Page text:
Weeknight cabbage skillet suppers

Cabbage and Lamb skillet (Photo provided — Yvona Fast)

“The time has come,” the Walrus said,

“To talk of many things:

Of shoes — and ships — and sealing-wax.

Of cabbages — and kings –.

And why the sea is boiling hot —

And whether pigs have wings.”

– (Lewis Carroll in “The Walrus and the Carpenter”)

Labor Day brought us the unofficial end to summer and the start of the school year. September, with brisk, sunny, shortened days, is harvest time – and our garden is teeming with all types of cabbage planted in early summer.

Most Americans know cabbage only from coleslaw and the traditional St. Patrick’s Day feast. Many disdain it as lowly, cheap, and stinky. Since it’s one of the least expensive vegetables in the supermarket, cabbage has been referred to as the “poor man’s vegetable”. Yet cabbage is a delicious, healthy staple in many countries from the Orient to most of Europe, and a main ingredient in many ethnic dishes. In 1984, it obtained the endorsement of the UN’s Food and Agriculture Organization, which listed it as one of the top 20 vegetables sustaining world population.

Cabbage belongs to the Brassica or cruciferous family (so called because its flowers are suggestive of a Greek cross). Numerous studies have documented that the sulfur compounds and indoles in cabbage protect against many cancers, including colon, stomach, breast, prostate and lung. In the 1950s, Garnett Cheney, M.D. demonstrated that fresh, raw cabbage juice could speed healing of gastrointestinal ulcers.

Cabbages are also known to stimulate the immune system, improve circulation, lower cholesterol, and kill harmful bacteria. A study published in Food Science and Technology (March 2006) shows that the antioxidant polyphenols, such as anthocyaninis, can protect brain cells from neuro-degenerative diseases like Alzheimer’s. High in fiber, low in carbs and calories, and fat free, it is a good source of vitamin C, is high in vitamin A and several B vitamins, and contains ample amounts of the minerals iron, calcium, and potassium

Hardy, strong, and abundant, it thrives in cool weather and can withstand mild frost, so it is an ideal garden crop for our region. There are now more than 400 varieties of cabbage which vary in color, shape, and texture. In addition to the common green and red head cabbage, these include milder crinkled heads of Savoy and Oriental versions like Napa and choy. Look for solid, compact heads that are shiny, crisp, and heavy for their size. At home, store the heads in a cool, dry place. While fresh heads of cabbage will keep fairly long, cabbage loses much of its sweetness and develops a stronger flavor as it ages, so fresh is best.

To prepare, remove the outer leaves, rinse, then quarter it and remove the core. Once this is done, it is easy to slice or shred. It’s best to start with chilled cabbages, because they retain their crispness longer and the strands separate more easily. Try using different types of cabbage, such as Savoy or Napa.

Properly cooked, cabbage is a sweet, mild, delectable treat. In European countries like Germany, Hungary, Poland, and Russia, cabbage is braised, sauteed, stuffed, stewed and simmered in a myriad of ways. It can also be sliced or shredded in salads, cooked as a side dish, baked in a casserole, stir-fried in Oriental dishes, added to soups and stews, or used to wrap a variety of fillings.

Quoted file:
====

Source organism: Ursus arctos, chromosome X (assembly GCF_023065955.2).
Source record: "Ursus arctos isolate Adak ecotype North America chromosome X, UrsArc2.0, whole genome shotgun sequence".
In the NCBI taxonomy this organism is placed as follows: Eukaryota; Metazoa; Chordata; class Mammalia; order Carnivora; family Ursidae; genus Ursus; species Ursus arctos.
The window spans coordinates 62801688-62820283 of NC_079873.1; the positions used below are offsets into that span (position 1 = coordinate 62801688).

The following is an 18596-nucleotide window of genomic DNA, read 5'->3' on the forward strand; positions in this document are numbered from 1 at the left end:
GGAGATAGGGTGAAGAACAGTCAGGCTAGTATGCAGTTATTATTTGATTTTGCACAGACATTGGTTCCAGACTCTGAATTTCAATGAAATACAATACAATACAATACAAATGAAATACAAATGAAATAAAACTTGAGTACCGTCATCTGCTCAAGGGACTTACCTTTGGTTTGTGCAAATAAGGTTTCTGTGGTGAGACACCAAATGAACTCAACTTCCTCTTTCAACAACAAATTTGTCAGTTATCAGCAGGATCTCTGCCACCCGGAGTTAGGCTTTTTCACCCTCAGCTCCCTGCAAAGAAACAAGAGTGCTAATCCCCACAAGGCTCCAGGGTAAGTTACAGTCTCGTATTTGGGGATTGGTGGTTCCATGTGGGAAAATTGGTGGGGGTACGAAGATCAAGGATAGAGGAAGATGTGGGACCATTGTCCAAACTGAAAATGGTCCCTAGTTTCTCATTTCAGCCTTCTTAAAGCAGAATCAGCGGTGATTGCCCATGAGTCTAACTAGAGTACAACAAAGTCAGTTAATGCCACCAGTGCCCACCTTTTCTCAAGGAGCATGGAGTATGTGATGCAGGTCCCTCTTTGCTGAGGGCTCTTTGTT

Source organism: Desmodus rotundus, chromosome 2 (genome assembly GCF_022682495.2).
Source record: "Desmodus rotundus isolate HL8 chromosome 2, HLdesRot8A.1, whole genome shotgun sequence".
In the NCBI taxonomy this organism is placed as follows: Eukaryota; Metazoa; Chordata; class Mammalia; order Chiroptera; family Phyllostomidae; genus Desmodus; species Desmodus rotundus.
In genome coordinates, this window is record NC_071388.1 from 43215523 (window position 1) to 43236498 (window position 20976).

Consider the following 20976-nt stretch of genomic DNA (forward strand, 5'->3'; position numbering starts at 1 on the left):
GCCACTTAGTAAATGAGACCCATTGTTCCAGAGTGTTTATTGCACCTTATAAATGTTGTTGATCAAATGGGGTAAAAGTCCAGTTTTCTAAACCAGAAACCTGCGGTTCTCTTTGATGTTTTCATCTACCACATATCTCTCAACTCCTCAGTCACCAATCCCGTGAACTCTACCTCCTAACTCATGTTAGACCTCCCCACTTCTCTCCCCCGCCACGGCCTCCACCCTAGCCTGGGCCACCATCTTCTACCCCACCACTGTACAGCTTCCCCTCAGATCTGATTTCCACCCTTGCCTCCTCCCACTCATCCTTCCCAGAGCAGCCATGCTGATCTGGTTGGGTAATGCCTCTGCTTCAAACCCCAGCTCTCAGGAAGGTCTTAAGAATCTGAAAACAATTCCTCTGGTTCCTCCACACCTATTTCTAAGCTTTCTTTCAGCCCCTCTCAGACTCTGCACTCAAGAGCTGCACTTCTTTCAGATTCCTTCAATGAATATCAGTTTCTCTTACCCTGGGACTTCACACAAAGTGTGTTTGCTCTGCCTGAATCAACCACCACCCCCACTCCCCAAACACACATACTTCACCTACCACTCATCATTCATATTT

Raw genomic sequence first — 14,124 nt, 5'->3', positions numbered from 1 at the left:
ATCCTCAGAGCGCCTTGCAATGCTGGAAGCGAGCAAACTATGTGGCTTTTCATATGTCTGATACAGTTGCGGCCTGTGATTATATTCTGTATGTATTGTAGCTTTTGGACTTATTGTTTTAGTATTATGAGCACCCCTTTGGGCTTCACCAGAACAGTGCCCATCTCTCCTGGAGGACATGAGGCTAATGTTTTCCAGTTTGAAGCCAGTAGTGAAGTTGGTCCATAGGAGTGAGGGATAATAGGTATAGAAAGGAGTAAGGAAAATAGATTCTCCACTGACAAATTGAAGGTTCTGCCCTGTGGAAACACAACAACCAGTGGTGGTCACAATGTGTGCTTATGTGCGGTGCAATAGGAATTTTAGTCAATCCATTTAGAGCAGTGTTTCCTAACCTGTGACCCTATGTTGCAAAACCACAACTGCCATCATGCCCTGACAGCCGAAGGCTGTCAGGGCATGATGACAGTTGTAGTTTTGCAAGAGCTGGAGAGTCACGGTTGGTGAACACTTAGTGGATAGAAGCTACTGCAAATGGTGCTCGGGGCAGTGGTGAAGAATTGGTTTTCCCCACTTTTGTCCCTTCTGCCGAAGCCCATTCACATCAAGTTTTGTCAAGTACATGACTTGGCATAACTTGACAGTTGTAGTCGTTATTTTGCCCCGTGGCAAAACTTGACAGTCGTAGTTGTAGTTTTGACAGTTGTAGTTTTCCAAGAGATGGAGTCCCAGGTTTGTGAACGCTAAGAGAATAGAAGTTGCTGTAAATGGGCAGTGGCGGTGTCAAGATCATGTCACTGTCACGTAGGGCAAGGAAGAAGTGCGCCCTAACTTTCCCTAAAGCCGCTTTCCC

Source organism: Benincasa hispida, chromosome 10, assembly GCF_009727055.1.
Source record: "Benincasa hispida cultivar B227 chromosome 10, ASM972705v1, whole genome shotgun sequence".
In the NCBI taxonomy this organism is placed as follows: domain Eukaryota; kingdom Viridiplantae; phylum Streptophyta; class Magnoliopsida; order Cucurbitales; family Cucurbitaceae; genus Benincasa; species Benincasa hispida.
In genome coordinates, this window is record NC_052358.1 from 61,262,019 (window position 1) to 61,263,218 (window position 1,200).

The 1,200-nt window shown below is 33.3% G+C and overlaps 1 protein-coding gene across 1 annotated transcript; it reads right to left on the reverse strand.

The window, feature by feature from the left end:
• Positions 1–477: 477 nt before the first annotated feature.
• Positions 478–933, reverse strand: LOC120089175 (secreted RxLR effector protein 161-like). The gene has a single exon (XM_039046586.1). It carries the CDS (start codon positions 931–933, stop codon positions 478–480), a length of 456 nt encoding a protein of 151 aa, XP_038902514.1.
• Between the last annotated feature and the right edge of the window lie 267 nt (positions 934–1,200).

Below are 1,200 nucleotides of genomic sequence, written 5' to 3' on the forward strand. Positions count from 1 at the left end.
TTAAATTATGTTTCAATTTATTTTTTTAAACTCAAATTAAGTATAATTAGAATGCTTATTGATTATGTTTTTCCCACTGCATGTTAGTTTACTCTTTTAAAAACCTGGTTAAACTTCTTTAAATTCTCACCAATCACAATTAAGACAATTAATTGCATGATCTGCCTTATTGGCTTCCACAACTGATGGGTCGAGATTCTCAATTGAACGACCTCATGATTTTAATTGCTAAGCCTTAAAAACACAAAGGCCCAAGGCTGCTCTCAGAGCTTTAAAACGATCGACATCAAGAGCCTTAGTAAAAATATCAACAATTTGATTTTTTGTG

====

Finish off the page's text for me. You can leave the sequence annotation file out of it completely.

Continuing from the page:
These two skillets — one with apples and ham, one with tomatoes and lamb — are easy and fast to prepare even for a weeknight supper. They can also be made ahead and reheated.

Cabbage, Ham and Apple skillet


1 Tablespoon oil or butter

1 onion

1/2 teaspoon salt

1/2 head cabbage

1 apple

2 cups diced cooked ham

1 cup applesauce

1/4 cup shredded sharp Cheddar cheese


Heat oil in large skillet. Peel and dice the onion; add, sprinkle with salt, and cook on low heat about five minutes. Chop and add the cabbage. Cook another five to 10 minutes. If it gets dry, moisten with broth, apple cider or water. Core peel and dice the apple; add with diced ham and applesauce. Cook until everything is desired tenderness. Sprinkle with cheese; stir and cook until cheese melts. Serve with boiled potatoes, grain, or pasta. Serves two to three.

Cabbage and Lamb skillet


1 Tablespoon oil or butter

1 onion

1/2 teaspoon salt

1/2 pound ground lamb

1 clove garlic

1/2 head cabbage

1 to 2 large tomatoes or 1 1/2 cups diced tomatoes (1 can)


Heat oil in large skillet. Peel and dice the onion; add, sprinkle with salt, and cook on low heat about five minutes. Add the lamb, and stir to break up pieces and brown. Peel and mince garlic, and add. Chop cabbage coarsely, add, cover, and cook over medium low heat until tender, 10 to 20 minutes. Add tomatoes, and cook five minutes longer. Serve over pasta or a grain like millet or rice. Serves two.

Author of the award-winning cookbook Garden Gourmet: Fresh & Fabulous Meals from your Garden, CSA or Farmers’ Market, Yvona Fast lives in Lake Clear and has two passions: cooking and writing. She can be reached at www.wordsaremyworld.com, yvonawrite@yahoo.com or on Facebook as

Author Yvona Fast.